Design Sprints were created ten years ago at Google as a better way to work and were largely unknown to the outside world before Jake Knapp, and John Zeratsky revealed the process in their book, Sprint, in 2016.
Over these past five years, design sprints have increased in popularity, making their way to the mainstream as a growing number of organizations started to adopt the process.
And this brings the legitimate question about the value of design sprints. Beyond the hype, what is the business value of design sprints? Can we quantify it using metrics? What are these?
Last month, I was invited to Relay, a conference organized by Google to mark the tenth anniversary of design sprints and look ahead at the future of design sprints.
Naturally, “Measuring the Business Value of Design Sprints” was one of the big topics, and I had the opportunity to work together with a select group of Googlers and community experts, trying to find some answers. We barely scratched the surface in the short time we had and ended up with more questions than answers.
After the conference, I continued working on the topic and involved some of the organizations we at Design Sprint Academy either facilitated sprints or helped them to implement the process. SAP, Roche, RGA, eBay, and Which? to name just a few, helped us gather relevant insights about the business value of design sprints.
The initial findings might be somewhat surprising, but design sprints have a vast and profound impact on the organizations which successfully adopted them because they affect more than one dimension.
Design Sprints produce faster and better solutions to a wide range of problems, force alignment between stakeholders, drive culture change through a new way of working that puts the customer first. Unavoidably, these all lead to more tangible benefits such as time and cost savings, customer satisfaction, faster time to market, and ultimately more revenue.
One of the reasons design sprints are hugely popular is their versatility.
Design Sprints are not bound to any specific industry or set of challenges.
They can be used in almost any business context to launch a new product, improve a process or service, test a new business idea or leap into the future, and create a vision of what that might be.
Arguably, one of the most valuable benefits of design sprints has always been alignment.
It might be difficult to put a figure on it, but being able to take the people that make decisions from C-Suite all the way down on the same journey at the same time means that there is a massive reduction in the amount of time wasted thinking unproductively about the same problems in a siloed way.
3. Culture Change
Design Sprints represent a new way of working. The value of having the chance to speak and to be heard is immense because it motivates, satisfies, and gives meaning to the people involved in a design sprint. More than doing meaningful work, design sprints are full of magic moments that bring joy to work and strengthen team bonding.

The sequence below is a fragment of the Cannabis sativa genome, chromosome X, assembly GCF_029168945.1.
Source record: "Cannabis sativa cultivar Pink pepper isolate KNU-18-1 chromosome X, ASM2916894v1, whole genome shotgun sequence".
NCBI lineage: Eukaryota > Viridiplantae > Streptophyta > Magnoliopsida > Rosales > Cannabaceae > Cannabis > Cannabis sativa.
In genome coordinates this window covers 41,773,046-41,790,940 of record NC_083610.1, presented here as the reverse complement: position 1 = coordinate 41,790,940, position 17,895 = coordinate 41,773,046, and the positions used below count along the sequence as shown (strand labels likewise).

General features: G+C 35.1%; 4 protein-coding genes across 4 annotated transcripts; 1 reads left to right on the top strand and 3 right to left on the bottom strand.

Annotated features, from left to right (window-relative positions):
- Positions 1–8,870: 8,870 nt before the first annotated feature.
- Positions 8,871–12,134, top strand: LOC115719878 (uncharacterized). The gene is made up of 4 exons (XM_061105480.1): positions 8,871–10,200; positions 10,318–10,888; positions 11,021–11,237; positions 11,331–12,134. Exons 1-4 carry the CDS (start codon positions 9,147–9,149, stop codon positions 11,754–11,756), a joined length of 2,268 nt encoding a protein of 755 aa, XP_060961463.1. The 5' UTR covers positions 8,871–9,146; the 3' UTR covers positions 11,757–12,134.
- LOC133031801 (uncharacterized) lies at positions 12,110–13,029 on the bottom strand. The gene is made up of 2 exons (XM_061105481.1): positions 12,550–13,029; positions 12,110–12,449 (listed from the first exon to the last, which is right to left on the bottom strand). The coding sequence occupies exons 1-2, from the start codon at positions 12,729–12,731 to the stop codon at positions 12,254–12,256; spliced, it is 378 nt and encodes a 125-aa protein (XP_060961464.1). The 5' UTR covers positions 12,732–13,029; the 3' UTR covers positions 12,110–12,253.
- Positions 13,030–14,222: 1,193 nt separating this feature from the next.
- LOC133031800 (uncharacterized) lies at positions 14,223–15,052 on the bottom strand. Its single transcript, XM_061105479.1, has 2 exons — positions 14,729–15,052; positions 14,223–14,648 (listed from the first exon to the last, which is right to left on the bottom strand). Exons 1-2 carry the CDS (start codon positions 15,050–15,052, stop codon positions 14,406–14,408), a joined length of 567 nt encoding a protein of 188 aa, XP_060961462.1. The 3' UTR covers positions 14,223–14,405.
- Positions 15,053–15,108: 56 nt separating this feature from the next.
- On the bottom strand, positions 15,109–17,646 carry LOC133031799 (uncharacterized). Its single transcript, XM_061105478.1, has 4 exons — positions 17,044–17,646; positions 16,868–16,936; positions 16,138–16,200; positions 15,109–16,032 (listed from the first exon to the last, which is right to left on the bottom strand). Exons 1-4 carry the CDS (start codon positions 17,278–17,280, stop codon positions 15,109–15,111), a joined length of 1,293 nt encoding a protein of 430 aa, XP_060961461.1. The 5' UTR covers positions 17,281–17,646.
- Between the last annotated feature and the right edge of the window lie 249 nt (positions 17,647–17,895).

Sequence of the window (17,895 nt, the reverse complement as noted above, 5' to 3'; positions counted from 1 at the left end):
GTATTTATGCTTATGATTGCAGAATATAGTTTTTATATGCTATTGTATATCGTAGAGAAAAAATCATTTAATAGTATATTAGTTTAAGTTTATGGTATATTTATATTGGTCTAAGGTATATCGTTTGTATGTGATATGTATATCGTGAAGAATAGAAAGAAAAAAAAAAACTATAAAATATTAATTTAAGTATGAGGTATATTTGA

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4. Customer Centricity
Every organization wants or claims to be customer-centric, which in practice rarely happens, whatever the reason might be.
With design sprints, there is no way around it.
Every design sprint ends with a customer-tested prototype, making the customer voice one of the building blocks of any solution.
ROI of Design Sprints
“Show me the money” is the famous line in the Jerry Maguire film, and that’s what every business executive, decision-maker, C-suite will want to see before signing off on design sprints.
The number will be different for each organization, and I am sure these executives can do the math and find it relatively easy by answering these questions:
- What’s the value of a team that’s always aligned?
- What’s the value in getting better results faster (than the competition)?
- What’s the value in pulling the plug on bad projects in days versus investing time and resources for months? And conversely, what’s the benefit of finding breakthrough ideas in days versus months?
- What’s the value of your decision-making being always informed by customer needs?
- What’s the value of a motivated team that is doing meaningful work and finds joy in that?
Design sprints are not the silver bullet. Of course, there are other approaches, frameworks, and methods to improve the way we work.
But design sprints are unique in the way that all of the above-mentioned effects can be observed in a matter of days. More, design sprints are not reserved for a select group of experts; they are inclusive, which invites and welcomes broad participation from anyone in one organization. Lastly, design sprints do not disrupt existing workflows and processes, which makes their implementation reasonably smooth.
In conclusion, design sprints pack a punch way beyond their stature and have the potential to start a rippling wave of change with long-lasting effects on how we work and the future of our organizations.
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